In the last 30 years, the number of people with asthma has risen sharply in Western countries like the U.S. and Canada. Today, it’s the most common pediatric disease in the developed world, affecting over 300 million people worldwide – and now researchers say it may be influenced by four bacteria that live in our intestines.
Asthma is an immune-mediated illness, which means that it happens because something is wrong with the body’s normal immune response, but doctors aren’t entirely sure what causes it. Like other immune-mediated illnesses, asthma is partly genetic, but environmental factors also play a big role in whether someone develops the disease.
Experiences like being born by Cesarean section, having several courses of antibiotics as a baby, or living in the city, seem to put people at greater risk for developing asthma. According to one explanation, the microflora hypothesis, these experiences can harm the population of microbes that live in our intestines, many of which help us stay healthy.
“All these are smoking guns to indicate the microbiota may be involved in it, but there were no experiments to prove it,” said researcher Brett Finlay during a press conference Tuesday. But now he and his colleagues at the University of British Columbia say they’ve found evidence: infants who later developed asthma had lower levels of four types of gut bacteria. They published their results in the journal Science Translational Medicine.
“High Risk” Infants
It’s the largest study of its kind so far, involving 319 children over a period of five years. Doctors took stool samples from the children at three months of age, and again at one year of age. The children also got detailed clinical checkups at one year of age, and again at three and five. Researchers compared those clinical exams to the stool samples taken previously, looking for connections between the microbes in the stool and the children’s later health.
At three months old, 22 of the infants in the study had a high risk of developing asthma; they already tended to breathe with a wheeze and showed positive results on a skin allergy test. When tested for asthma at age 3, those “high risk” babies were 21.5 times more likely than normal infants to be diagnosed with asthma. And at three months old, the infants with higher asthma risk also had lower levels of four types of gut bacteria: Lachnospira, Veillonella, Faecalibacterium, and Rothia.
By the time the kids were a year old, however, their gut bacteria populations looked no different from those of the normal infants. Researchers say that points to a window in early childhood when the immune system is developing, and changes gut bacteria can make a huge difference in later health. “In that first 100 days, the structure of the gut microbiome seems to be important in influencing the immune responses that cause or protect us from asthma,” said pediatrician and researcher Stuart Turvey.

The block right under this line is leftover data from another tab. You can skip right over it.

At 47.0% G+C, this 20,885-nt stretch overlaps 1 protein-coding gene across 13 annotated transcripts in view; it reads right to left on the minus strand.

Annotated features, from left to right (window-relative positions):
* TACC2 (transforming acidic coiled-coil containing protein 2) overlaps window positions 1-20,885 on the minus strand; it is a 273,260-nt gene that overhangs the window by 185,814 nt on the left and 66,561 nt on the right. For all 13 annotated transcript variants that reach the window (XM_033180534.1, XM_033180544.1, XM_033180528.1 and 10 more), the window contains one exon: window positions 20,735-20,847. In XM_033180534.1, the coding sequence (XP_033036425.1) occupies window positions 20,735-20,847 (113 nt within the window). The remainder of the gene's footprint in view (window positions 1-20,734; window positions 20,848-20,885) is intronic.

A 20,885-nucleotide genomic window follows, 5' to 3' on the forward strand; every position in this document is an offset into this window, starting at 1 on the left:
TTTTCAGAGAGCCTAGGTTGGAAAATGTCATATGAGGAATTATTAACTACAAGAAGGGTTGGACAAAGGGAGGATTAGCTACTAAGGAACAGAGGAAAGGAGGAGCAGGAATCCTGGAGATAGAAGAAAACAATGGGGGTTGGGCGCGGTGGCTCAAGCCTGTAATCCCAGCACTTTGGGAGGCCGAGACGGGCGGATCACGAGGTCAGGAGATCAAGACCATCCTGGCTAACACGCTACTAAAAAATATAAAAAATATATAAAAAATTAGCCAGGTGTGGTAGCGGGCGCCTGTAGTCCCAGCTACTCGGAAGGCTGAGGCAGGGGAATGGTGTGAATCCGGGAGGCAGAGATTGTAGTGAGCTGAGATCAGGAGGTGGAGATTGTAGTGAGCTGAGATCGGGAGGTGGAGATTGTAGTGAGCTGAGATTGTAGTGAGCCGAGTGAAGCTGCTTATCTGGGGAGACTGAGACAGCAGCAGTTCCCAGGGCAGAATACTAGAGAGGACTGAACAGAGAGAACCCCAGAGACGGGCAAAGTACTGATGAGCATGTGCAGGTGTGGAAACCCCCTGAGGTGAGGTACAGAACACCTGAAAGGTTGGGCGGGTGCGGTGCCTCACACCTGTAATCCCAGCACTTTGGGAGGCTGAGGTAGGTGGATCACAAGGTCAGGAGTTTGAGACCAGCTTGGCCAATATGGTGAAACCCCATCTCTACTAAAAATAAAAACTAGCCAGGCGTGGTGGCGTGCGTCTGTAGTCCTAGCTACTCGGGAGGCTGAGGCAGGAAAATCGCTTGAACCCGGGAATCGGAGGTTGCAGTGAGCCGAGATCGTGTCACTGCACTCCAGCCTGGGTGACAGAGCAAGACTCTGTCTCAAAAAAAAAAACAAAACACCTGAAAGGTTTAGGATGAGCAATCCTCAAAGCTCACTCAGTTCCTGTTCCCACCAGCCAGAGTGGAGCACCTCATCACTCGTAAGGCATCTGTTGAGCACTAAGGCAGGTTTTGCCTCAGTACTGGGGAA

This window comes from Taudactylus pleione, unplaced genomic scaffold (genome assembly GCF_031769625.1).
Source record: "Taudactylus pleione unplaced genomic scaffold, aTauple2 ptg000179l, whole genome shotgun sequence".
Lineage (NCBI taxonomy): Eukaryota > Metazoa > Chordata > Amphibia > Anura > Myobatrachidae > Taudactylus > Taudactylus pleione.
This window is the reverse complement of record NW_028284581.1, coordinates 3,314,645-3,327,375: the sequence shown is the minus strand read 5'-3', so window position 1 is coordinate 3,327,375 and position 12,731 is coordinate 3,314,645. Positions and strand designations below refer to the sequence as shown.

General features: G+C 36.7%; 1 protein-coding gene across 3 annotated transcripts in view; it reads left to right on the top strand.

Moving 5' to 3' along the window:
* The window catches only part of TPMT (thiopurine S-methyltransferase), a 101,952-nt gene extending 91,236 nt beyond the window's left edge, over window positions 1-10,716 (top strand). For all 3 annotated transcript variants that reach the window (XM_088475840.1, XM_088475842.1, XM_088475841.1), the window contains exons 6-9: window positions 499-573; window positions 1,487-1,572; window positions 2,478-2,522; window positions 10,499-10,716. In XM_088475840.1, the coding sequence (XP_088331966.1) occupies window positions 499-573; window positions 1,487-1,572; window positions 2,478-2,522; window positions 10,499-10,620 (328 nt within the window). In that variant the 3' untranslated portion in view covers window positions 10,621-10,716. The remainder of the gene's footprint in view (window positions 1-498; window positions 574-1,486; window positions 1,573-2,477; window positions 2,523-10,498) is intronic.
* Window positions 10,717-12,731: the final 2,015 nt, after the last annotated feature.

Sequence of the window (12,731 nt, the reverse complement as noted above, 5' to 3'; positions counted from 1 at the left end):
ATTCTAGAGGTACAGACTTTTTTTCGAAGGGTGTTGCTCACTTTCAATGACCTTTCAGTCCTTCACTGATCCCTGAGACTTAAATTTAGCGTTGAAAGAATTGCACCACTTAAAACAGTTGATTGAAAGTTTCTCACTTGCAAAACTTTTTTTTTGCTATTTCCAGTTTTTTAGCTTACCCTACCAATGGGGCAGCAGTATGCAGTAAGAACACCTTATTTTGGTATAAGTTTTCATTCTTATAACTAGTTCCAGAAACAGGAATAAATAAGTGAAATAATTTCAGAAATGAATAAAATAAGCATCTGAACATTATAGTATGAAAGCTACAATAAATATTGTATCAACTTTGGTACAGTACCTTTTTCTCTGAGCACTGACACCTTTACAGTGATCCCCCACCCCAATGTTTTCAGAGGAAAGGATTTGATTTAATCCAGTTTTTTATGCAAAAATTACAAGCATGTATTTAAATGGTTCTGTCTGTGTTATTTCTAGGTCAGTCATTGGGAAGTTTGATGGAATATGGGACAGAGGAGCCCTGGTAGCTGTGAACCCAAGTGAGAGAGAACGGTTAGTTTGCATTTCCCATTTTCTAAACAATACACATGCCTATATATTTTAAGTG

The Bacteria in Your Intestines
It may seem strange that microbes in the gut could influence an illness in the lungs, but it turns out that digestive tract has a surprising effect on how the body sets up the rest of the immune system.
“The data is really showing showing that the immune system gets itself set up in the gut, and that influences how it works everywhere else in the body,” said Turvey. “And it is also coming to be thought that the gut microbes are really influencing all this, and there’s a really early dance in the gut that affects other systems elsewhere.”
One of the ways gut bacteria can affect our health is producing chemicals that influence how the immune system functions. For instance, some types of bacteria produce a chemical called acetate, which helps protect against airway inflammation by stimulating the cells that prevent certain immune responses. The researchers found lower than normal levels of acetate in the stool of the at-risk infants, which they say means that the reduced population of bacteria has a real effect on the immune system.
Unfortunately, researchers don’t yet know much about these four bacteria in particular, because doctors have only shown much interest in non-disease-causing bacteria in the last few decades. “None of them are associated with disease; they are known inhabitants of different parts of our gastrointestinal tract. We are just starting to do analysis and learn more about them,” said researcher Marie-Claire Arrieta.
And the more scientists learn about our native microbes, the more apparent it becomes that it’s important to take care of them.
“We need to revisit our relationship with bacteria,” says Turvey. “The clinical relationship has often been that bacteria are bad, and we should kill them with antibiotics. And this study and others like it emphasize that we have evolved with bacteria and they are really important for our health.”
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